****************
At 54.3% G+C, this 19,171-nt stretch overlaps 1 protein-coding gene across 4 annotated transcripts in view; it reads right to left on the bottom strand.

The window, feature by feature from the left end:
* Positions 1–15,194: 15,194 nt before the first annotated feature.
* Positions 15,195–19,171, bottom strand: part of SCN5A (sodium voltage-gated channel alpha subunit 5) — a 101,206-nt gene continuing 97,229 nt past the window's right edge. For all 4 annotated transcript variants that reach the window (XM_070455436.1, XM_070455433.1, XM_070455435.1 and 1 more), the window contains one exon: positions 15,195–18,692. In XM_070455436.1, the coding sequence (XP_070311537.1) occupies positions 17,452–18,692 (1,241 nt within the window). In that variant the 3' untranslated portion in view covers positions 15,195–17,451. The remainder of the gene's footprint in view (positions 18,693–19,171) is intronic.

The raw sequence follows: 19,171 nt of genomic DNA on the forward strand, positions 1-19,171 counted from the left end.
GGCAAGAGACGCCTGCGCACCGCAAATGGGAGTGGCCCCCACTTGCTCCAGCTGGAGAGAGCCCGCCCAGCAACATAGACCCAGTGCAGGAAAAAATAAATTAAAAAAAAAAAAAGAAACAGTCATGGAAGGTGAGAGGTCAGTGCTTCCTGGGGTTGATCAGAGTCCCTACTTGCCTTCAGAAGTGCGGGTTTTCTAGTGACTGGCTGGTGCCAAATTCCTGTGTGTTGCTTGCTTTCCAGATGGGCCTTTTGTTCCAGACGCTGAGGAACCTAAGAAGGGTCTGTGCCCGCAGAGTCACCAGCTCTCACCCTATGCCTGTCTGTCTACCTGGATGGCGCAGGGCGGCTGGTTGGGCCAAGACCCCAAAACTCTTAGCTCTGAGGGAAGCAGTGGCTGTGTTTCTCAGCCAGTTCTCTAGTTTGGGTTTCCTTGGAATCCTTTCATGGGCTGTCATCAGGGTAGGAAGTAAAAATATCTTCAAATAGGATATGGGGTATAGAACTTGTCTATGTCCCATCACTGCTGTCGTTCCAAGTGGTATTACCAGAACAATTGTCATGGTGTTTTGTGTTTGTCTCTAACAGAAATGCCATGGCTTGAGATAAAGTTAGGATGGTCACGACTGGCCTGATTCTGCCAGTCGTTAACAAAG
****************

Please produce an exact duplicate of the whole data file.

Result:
At 54.3% G+C, this 19,171-nt stretch overlaps 1 protein-coding gene across 4 annotated transcripts in view; it reads right to left on the bottom strand.

The window, feature by feature from the left end:
* Positions 1–15,194: 15,194 nt before the first annotated feature.
* Positions 15,195–19,171, bottom strand: part of SCN5A (sodium voltage-gated channel alpha subunit 5) — a 101,206-nt gene continuing 97,229 nt past the window's right edge. For all 4 annotated transcript variants that reach the window (XM_070455436.1, XM_070455433.1, XM_070455435.1 and 1 more), the window contains one exon: positions 15,195–18,692. In XM_070455436.1, the coding sequence (XP_070311537.1) occupies positions 17,452–18,692 (1,241 nt within the window). In that variant the 3' untranslated portion in view covers positions 15,195–17,451. The remainder of the gene's footprint in view (positions 18,693–19,171) is intronic.

The raw sequence follows: 19,171 nt of genomic DNA on the forward strand, positions 1-19,171 counted from the left end.
GGCAAGAGACGCCTGCGCACCGCAAATGGGAGTGGCCCCCACTTGCTCCAGCTGGAGAGAGCCCGCCCAGCAACATAGACCCAGTGCAGGAAAAAATAAATTAAAAAAAAAAAAAGAAACAGTCATGGAAGGTGAGAGGTCAGTGCTTCCTGGGGTTGATCAGAGTCCCTACTTGCCTTCAGAAGTGCGGGTTTTCTAGTGACTGGCTGGTGCCAAATTCCTGTGTGTTGCTTGCTTTCCAGATGGGCCTTTTGTTCCAGACGCTGAGGAACCTAAGAAGGGTCTGTGCCCGCAGAGTCACCAGCTCTCACCCTATGCCTGTCTGTCTACCTGGATGGCGCAGGGCGGCTGGTTGGGCCAAGACCCCAAAACTCTTAGCTCTGAGGGAAGCAGTGGCTGTGTTTCTCAGCCAGTTCTCTAGTTTGGGTTTCCTTGGAATCCTTTCATGGGCTGTCATCAGGGTAGGAAGTAAAAATATCTTCAAATAGGATATGGGGTATAGAACTTGTCTATGTCCCATCACTGCTGTCGTTCCAAGTGGTATTACCAGAACAATTGTCATGGTGTTTTGTGTTTGTCTCTAACAGAAATGCCATGGCTTGAGATAAAGTTAGGATGGTCACGACTGGCCTGATTCTGCCAGTCGTTAACAAAG